How Can I Protect My Best Interests?
One of the biggest mistakes people make is they try to explain their way out of an arrest. Once an officer decides that they are placing you under arrest, there’s almost nothing you can say that will change his or her mind. In fact, everything you are saying during your arrest may be used against you. You have the right to remain silent, so you should take advantage of doing so. Law enforcement may try to interrogate you during your booking, but this is not a conversation that is good for your best interest. Law enforcement often tries to get people accused of a crime to make statements that can be interpreted as guilt. Stay quiet, except for providing your name or other necessary identification information, and then ask for a lawyer.
What Evidence May Be Used Against Me?
The evidence used against you will vary depending on your arrest and exactly what happened. The prosecution may use photographs, video footage, witness statements, expert testimony, and your own statements as evidence against you. You may think that as soon as you are placed in handcuffs that you are assumed guilty, but that is not the truth even if it feels that way. Remember, you are innocent until proven guilty in court. You have options to come to your own defense, and that should be in the form of a qualified criminal defense lawyer to advocate for you.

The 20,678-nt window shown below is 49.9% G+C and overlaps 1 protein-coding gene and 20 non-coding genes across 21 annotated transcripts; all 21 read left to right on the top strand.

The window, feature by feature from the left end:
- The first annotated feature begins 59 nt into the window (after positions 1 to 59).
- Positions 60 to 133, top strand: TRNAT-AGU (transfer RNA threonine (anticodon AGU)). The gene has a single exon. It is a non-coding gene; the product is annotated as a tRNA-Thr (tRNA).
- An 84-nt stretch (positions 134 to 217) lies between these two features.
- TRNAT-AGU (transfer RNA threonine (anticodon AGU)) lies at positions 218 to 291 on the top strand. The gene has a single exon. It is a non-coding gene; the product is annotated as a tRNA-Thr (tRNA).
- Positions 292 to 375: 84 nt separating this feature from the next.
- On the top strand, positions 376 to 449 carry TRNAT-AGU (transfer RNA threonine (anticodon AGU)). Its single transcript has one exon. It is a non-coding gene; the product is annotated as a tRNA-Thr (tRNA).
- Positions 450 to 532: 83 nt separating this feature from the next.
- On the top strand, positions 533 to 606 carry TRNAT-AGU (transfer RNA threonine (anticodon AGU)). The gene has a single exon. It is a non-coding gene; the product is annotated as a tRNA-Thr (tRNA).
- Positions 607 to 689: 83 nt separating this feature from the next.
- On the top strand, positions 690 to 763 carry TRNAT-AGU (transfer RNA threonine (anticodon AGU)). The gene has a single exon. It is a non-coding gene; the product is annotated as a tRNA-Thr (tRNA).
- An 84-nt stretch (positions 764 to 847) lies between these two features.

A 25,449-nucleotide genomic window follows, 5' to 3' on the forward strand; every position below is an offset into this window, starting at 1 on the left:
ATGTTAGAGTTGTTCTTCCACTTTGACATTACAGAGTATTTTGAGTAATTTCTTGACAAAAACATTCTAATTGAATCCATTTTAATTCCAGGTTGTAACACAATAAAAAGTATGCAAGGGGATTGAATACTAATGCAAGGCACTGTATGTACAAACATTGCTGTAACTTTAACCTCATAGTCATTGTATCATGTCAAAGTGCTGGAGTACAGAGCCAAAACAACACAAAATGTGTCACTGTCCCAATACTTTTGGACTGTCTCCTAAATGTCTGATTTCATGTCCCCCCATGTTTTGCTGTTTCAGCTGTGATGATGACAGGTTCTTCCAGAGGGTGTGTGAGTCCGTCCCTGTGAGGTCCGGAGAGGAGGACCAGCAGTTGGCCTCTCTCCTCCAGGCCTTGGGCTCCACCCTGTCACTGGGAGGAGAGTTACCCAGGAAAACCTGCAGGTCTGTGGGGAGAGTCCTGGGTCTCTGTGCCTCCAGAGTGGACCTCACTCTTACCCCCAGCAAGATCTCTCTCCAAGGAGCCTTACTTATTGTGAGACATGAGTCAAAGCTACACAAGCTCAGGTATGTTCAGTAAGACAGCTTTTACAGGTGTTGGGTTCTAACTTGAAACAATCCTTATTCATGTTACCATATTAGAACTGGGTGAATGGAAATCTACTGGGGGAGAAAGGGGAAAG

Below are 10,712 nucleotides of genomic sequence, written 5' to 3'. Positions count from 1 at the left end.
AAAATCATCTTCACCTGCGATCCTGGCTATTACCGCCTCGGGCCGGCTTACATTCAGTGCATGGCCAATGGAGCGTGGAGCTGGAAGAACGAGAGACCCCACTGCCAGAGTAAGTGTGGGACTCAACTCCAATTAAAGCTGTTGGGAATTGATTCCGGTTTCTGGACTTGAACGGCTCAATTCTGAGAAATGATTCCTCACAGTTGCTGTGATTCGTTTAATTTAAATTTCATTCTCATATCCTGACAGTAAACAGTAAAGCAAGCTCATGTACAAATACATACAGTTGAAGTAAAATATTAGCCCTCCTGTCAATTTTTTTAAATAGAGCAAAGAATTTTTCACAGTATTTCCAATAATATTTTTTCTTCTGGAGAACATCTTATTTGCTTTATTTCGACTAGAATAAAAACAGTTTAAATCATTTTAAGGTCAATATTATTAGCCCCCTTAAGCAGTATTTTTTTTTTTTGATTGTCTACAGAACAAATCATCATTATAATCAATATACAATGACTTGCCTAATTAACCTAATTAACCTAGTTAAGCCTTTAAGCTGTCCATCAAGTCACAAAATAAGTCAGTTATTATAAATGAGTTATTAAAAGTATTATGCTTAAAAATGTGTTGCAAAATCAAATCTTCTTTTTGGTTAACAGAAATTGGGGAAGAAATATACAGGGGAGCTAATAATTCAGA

What Factors Does The Judge Consider For Sentencing?
If you have a criminal background or history of drinking-related offenses, that can affect the outcome of your case. Have you had a DUI/DWI charge in the past? Have you been charged with other crimes that are either non-violent or violent? When meeting with your lawyer these are questions you must answer honestly. If we do not understand the scope of your history, we cannot devise a strategy that fully protects you. And most of the time, the truth comes out anyway, so your lawyer should be someone you are transparent with. After all, they are on your side.